Madhusudanan Kalaichelvan on his heritage tour. | Photo credit: VK Srinivasan
A frail old man approached a family entering the Darasuram temple, asking if he could take them on a guided tour to share information about the art and architecture of the temple. The family accepted. As they walked around the place, the man pointing to a sculpture of Saraswathi, called the little boy in the group and asked him to observe the details. His storytelling style kept the boy captivated and the times spent at the temple inspired him to pursue architecture and history when he grew up.
Today, Madhusudanan Kalaichelvan is a historian, epigraphist, heritage enthusiast and conservationist, lecturer and storyteller all rolled into one.
After graduating from Anna University, he joined Ohio State University for further education. An accident brought him back to India, and during his recovery he decided not to return. He became a lecturer, which made him financially independent to pursue his passion, heritage and culture.
“Temples were the only artistic spaces I was introduced to as a child, so I started my journey there. One weekend armed with the book Medieval Chola Temples by SR Balasubramaniam, I went to Chidambaram, this which further strengthened my love for these ancient architectural marvels. Soon these weekend visits became frequent and I realized that the temples were not just places of worship, they were a testimony to our history, to our traditions and our literature. I needed to learn about a lot of things. I read books on bronze sculptures. I also went to art galleries to look at the exhibits and take a bite of them. , which led me to study iconography. I enrolled in a course in epigraphy, which opened my eyes to the vast information available in the inscriptions on the walls of temples,” says Madhusudanan.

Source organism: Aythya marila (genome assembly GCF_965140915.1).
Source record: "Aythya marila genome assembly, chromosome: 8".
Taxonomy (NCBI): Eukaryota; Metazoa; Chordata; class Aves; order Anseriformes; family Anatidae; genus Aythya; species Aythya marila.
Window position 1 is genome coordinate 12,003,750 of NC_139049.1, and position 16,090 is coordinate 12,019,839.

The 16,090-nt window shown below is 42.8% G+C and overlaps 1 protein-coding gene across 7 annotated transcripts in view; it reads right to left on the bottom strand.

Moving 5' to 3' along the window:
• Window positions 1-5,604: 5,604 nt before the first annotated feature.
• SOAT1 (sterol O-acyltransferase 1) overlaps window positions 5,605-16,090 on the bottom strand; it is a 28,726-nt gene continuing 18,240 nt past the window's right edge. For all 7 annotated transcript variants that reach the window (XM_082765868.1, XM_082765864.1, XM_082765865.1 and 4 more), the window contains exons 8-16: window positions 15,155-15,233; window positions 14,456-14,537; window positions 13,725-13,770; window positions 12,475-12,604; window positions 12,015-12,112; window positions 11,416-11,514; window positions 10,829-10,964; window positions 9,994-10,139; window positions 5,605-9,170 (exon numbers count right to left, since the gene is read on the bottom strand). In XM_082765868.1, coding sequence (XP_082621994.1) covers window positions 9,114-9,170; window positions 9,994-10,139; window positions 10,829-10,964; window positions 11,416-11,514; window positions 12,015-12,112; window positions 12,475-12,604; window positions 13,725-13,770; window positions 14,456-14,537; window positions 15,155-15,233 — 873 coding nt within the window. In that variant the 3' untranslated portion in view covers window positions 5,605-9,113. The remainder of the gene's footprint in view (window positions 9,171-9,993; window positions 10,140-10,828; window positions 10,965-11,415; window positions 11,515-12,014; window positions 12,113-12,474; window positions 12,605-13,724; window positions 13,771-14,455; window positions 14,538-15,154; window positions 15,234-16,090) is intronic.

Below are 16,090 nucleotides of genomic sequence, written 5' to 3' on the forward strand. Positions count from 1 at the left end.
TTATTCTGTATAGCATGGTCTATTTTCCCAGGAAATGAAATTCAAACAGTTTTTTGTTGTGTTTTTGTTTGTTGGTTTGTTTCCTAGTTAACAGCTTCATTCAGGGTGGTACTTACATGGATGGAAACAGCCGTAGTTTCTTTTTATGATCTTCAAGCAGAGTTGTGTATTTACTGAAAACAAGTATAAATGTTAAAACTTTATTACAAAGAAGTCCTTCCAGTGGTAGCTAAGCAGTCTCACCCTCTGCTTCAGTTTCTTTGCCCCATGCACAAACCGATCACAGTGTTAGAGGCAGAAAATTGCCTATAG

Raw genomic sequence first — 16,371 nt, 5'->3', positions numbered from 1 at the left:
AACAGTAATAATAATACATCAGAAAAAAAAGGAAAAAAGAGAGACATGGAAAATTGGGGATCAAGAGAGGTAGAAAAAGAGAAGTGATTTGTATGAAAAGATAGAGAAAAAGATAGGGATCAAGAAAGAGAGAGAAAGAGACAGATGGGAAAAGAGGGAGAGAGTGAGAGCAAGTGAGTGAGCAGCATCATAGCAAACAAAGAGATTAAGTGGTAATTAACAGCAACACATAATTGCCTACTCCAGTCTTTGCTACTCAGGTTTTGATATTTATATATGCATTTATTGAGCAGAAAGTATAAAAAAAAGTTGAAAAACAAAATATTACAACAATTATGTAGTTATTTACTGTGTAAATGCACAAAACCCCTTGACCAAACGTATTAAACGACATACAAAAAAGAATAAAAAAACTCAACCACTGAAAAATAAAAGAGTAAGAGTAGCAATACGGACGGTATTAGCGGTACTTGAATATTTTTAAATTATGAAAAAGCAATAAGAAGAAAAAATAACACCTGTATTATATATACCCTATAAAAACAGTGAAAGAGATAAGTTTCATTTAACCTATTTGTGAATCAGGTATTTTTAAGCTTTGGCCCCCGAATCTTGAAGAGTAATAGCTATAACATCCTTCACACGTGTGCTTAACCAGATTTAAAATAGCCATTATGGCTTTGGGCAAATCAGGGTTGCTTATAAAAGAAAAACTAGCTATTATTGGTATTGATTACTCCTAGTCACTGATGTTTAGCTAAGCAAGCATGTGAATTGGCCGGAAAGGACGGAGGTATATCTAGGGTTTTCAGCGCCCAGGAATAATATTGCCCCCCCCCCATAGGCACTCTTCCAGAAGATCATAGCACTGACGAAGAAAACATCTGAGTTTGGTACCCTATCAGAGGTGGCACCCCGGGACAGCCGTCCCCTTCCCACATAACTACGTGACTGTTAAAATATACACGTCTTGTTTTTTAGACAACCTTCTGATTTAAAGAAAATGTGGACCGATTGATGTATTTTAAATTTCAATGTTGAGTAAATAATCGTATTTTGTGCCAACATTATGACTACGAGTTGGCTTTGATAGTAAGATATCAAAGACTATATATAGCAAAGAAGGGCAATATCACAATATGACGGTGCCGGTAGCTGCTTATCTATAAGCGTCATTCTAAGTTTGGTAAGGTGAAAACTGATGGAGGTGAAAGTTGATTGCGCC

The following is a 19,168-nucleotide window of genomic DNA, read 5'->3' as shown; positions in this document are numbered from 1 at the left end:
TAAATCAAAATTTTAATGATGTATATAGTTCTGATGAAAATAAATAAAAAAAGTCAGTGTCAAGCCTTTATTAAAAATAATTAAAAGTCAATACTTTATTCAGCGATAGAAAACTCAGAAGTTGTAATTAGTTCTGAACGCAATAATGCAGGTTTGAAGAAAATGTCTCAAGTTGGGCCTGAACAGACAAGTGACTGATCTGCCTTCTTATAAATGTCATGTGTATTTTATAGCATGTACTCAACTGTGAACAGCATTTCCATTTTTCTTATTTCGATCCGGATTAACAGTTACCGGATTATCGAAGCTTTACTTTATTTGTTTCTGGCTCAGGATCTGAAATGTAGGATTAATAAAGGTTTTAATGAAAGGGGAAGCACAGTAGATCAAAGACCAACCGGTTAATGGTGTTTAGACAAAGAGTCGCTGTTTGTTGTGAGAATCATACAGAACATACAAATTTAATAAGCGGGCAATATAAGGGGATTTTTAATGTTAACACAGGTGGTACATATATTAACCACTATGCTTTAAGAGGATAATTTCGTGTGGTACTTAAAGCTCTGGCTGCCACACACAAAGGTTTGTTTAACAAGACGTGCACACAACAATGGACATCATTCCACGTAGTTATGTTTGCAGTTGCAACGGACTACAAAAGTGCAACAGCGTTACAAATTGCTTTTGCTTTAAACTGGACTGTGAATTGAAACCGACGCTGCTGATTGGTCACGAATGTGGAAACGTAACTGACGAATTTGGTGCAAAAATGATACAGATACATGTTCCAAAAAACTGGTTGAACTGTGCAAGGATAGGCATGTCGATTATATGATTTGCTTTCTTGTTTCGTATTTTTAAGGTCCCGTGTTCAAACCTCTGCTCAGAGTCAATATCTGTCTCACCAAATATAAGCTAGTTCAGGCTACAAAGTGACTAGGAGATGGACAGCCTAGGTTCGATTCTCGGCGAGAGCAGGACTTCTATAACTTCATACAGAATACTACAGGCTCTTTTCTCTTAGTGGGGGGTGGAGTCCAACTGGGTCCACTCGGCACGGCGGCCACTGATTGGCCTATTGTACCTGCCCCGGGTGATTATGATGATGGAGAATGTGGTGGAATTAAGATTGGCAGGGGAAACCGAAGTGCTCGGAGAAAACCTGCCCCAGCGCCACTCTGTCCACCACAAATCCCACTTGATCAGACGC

Its documentation is based on five important factors. The puranas are the starting point for the etymology of the place, then for the architecture and the different dynasties that added many layers to the spaces. Epigraphy and literature associated with the temple and festivals are also essential to his research.
The desire to share his experiences led him to develop his storytelling skills. What started as a classroom exercise in college moved to the forefront, and he began lecturing on a variety of topics. It reaches a wider audience through webinars and online discussions. It also broadcasts short temple videos.
As part of its RATHAM initiative (Road for Access to Temples, Heritage and Monuments), it offers guided tours of temples and monuments. A deep interest in Carnatic music led him to add music to this experience by involving musicians on these trips.
Another area of his interest is the Vaishnavite tradition of Arayar Sevai. Every year, Madhusudanan would watch these performances in the temples and then draw what he had witnessed. He learned this art form and documents it in book form. His lec-dem on Arayar Sevai won him an award at the Academy of Music in 2017.
He is also a recipient of the Vedhavalli Memorial Prize, the Prof. S. Swaminathan Heritage Prize and the Ilakkiya Chemmal Prize. He is part of the government panel on conservation of temples in Tamil Nadu.
Even as Madhusudanan walks down his chosen path, he still remembers that trip to Darasuram and the man who sparked his interest in history and architecture. “Every time I visit the temple, I light a lamp in his memory,” says Madhusudanan.
The Chennai-based critic writes about art and culture.